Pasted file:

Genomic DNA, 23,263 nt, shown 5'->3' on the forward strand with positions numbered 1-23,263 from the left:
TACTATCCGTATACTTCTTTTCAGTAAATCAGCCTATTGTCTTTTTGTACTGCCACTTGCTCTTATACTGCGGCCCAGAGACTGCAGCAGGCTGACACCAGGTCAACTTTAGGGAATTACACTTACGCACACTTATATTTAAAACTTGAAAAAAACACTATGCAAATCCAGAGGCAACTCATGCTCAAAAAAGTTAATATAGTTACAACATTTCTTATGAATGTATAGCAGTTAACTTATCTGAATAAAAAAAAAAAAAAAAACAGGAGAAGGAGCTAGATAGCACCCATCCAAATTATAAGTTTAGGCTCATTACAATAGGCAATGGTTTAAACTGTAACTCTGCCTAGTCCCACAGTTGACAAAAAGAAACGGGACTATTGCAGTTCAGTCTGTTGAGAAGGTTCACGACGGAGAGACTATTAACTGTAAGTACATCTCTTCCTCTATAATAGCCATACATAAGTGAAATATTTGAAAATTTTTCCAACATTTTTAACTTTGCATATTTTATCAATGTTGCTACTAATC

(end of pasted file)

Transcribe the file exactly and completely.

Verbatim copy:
Genomic DNA, 23,263 nt, shown 5'->3' on the forward strand with positions numbered 1-23,263 from the left:
TACTATCCGTATACTTCTTTTCAGTAAATCAGCCTATTGTCTTTTTGTACTGCCACTTGCTCTTATACTGCGGCCCAGAGACTGCAGCAGGCTGACACCAGGTCAACTTTAGGGAATTACACTTACGCACACTTATATTTAAAACTTGAAAAAAACACTATGCAAATCCAGAGGCAACTCATGCTCAAAAAAGTTAATATAGTTACAACATTTCTTATGAATGTATAGCAGTTAACTTATCTGAATAAAAAAAAAAAAAAAAACAGGAGAAGGAGCTAGATAGCACCCATCCAAATTATAAGTTTAGGCTCATTACAATAGGCAATGGTTTAAACTGTAACTCTGCCTAGTCCCACAGTTGACAAAAAGAAACGGGACTATTGCAGTTCAGTCTGTTGAGAAGGTTCACGACGGAGAGACTATTAACTGTAAGTACATCTCTTCCTCTATAATAGCCATACATAAGTGAAATATTTGAAAATTTTTCCAACATTTTTAACTTTGCATATTTTATCAATGTTGCTACTAATC